Swift mission tallied water from interstellar comet Borisov
For the first time, NASA's Neil Gehrels Swift Observatory tracked water loss from an interstellar comet as it approached and rounded the Sun. The object, 2I/Borisov, traveled through the solar system in late 2019.
"Borisov doesn't fit neatly into any class of solar system comets, but it also doesn't stand out exceptionally from them," said Zexi Xing, a graduate student at the University of Hong Kong and Auburn University in Alabama who led the research. "There are known comets that share at least one of its properties."
Comets are frozen clumps of gases mixed with dust, often called "dirty snowballs." Scientists estimate hundreds of billions of them may orbit the Sun. Based on Borisov's speed and computed path, however, it must have come from outside the solar system. The comet is only the second known interstellar visitor, discovered two years after the first object, named 'Oumuamua, zipped through the solar system.
Amateur astronomer Gennady Borisov discovered the comet on August 30, four months before it made its closest approach to the Sun. The early identification gave multiple space- and ground-based observatories time for detailed follow-up observations. In October, scientists using the Apache Point Observatory in Sunspot, New Mexico, detected the first hint of water from the comet. In the following months, NASA's Hubble Space Telescope snapped images of Borisov as the comet sped along at around 100,000 miles (161,000 kilometers) per hour.
As a comet approaches the Sun, frozen material on its surface—such as carbon dioxide—warms and begins converting to gas. When it gets within 230 million miles (370 million kilometers) of the Sun, water vaporizes. Xing and her colleagues confirmed the presence of water from Borisov and measured its fluctuations using ultraviolet light.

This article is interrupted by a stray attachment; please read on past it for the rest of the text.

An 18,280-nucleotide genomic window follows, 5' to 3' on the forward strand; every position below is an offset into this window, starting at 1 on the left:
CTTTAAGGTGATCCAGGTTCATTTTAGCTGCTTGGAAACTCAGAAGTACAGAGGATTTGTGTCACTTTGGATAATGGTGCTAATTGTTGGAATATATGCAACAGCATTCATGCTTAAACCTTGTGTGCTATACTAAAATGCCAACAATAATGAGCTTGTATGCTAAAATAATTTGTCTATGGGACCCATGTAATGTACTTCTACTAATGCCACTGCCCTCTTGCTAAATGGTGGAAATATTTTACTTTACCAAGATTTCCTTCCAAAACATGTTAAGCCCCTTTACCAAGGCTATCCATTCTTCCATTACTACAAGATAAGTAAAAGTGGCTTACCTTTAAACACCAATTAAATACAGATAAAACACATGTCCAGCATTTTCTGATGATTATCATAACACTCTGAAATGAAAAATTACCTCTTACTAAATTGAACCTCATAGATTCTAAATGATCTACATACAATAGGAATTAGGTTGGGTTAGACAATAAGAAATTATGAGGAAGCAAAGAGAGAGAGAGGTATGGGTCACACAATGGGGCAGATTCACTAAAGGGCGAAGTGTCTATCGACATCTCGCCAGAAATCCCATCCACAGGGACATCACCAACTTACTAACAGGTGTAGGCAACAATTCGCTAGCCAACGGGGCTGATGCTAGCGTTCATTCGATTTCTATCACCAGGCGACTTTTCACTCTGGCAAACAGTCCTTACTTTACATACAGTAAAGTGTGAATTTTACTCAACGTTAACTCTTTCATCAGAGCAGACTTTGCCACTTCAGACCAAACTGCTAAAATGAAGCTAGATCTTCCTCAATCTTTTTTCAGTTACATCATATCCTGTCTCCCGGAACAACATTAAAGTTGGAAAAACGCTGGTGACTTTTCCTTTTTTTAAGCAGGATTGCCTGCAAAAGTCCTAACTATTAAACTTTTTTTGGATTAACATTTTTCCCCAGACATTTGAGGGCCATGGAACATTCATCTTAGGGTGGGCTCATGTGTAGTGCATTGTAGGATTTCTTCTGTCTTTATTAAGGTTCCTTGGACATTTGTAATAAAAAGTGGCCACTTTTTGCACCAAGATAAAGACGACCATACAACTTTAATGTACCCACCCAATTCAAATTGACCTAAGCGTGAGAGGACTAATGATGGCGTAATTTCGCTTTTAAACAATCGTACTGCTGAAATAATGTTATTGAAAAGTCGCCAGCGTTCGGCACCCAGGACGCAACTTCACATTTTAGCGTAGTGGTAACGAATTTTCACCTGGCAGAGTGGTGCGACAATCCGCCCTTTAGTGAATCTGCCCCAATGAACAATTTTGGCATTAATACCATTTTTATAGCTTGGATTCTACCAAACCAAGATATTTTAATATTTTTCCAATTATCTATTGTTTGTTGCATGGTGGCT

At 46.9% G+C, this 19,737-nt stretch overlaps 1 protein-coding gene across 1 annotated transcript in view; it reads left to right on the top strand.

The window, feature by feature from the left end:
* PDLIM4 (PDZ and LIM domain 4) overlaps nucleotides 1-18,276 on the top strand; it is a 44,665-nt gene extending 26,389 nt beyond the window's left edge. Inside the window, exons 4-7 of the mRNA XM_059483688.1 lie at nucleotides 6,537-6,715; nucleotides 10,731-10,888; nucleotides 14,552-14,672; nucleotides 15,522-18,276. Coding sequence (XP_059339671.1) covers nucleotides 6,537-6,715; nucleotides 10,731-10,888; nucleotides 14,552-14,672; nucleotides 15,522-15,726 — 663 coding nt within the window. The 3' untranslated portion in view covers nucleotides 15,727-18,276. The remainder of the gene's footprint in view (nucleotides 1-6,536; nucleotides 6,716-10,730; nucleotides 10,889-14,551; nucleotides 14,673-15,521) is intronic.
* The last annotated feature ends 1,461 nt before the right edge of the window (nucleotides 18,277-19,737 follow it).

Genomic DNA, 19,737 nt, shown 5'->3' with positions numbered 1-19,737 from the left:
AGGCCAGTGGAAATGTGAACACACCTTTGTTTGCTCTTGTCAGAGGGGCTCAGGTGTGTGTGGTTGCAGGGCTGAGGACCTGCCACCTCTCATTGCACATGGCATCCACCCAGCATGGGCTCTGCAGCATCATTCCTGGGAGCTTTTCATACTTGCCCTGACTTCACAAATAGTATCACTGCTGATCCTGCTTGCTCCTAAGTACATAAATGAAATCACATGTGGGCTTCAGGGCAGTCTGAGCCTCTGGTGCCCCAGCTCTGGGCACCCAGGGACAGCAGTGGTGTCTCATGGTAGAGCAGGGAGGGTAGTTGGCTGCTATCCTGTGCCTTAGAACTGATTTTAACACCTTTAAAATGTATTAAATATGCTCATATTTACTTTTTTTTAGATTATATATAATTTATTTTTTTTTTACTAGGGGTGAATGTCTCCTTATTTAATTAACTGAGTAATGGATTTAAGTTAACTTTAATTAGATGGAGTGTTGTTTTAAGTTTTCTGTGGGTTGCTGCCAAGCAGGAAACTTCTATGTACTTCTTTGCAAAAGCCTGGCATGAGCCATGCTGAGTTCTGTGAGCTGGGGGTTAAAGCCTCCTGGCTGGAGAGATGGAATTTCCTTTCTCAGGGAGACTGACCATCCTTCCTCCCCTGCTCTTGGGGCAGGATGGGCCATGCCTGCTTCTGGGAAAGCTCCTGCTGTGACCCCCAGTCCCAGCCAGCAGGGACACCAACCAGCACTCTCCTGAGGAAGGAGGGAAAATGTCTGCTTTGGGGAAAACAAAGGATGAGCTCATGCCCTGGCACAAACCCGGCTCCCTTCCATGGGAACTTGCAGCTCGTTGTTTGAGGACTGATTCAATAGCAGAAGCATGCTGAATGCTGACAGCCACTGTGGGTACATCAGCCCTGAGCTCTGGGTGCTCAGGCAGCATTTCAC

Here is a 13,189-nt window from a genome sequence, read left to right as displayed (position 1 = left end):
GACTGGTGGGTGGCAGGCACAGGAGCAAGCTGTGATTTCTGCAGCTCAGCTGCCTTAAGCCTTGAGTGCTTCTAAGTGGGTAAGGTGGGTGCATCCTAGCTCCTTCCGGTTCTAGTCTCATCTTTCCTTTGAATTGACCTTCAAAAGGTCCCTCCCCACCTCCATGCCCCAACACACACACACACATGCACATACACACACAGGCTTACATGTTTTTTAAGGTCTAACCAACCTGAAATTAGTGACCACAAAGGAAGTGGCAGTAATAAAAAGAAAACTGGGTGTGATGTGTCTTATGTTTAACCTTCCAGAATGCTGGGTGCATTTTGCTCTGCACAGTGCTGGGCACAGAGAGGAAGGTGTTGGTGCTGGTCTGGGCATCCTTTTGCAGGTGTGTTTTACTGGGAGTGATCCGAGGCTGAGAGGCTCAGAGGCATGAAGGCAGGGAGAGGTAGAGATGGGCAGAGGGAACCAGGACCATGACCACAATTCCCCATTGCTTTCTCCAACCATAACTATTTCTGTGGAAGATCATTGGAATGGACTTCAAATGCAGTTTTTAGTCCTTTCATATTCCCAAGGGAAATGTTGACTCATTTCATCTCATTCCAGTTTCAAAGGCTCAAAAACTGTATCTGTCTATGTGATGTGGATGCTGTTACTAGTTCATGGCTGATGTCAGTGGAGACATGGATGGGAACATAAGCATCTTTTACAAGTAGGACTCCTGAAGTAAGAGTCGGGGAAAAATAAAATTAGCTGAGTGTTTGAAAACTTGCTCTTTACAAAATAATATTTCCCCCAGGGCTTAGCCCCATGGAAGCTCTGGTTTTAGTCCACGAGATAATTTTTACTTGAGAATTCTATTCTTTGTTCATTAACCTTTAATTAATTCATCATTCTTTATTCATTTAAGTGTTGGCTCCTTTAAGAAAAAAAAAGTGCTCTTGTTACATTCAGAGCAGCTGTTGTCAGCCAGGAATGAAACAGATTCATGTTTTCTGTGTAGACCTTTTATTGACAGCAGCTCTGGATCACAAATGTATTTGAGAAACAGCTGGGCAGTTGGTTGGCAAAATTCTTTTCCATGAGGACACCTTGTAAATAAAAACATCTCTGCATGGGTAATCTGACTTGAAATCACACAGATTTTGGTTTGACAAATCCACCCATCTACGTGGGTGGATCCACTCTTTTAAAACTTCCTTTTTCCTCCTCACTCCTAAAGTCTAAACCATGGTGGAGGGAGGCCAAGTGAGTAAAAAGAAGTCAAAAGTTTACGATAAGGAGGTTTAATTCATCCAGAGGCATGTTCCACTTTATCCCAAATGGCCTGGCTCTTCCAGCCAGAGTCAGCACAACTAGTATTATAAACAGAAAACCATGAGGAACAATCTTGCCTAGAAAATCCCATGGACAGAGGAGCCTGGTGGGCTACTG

When sunlight breaks apart water molecules, one of the fragments is hydroxyl, a molecule composed of one oxygen and one hydrogen atom. Swift detects the fingerprint of UV light emitted by hydroxyl using its Ultraviolet/Optical Telescope (UVOT). Between September and February, Xing's team made six observations of Borisov with Swift. They saw a 50% increase in the amount of hydroxyl—and therefore water—Borisov produced between Nov. 1 and Dec. 1, which was just seven days from the comet's closest brush with the Sun.
At peak activity, Borisov shed eight gallons (30 liters) of water per second, enough to fill a bathtub in about 10 seconds. During its trip through the solar system, the comet lost nearly 61 million gallons (230 million liters) of water—enough to fill over 92 Olympic-size swimming pools. As it moved away from the Sun, Borisov's water loss dropped off—and did so more rapidly than any previously observed comet. Xing said this could have been caused by a variety of factors, including surface erosion, rotational change and even fragmentation. In fact, data from Hubble and other observatories show that chunks of the comet broke off in late March.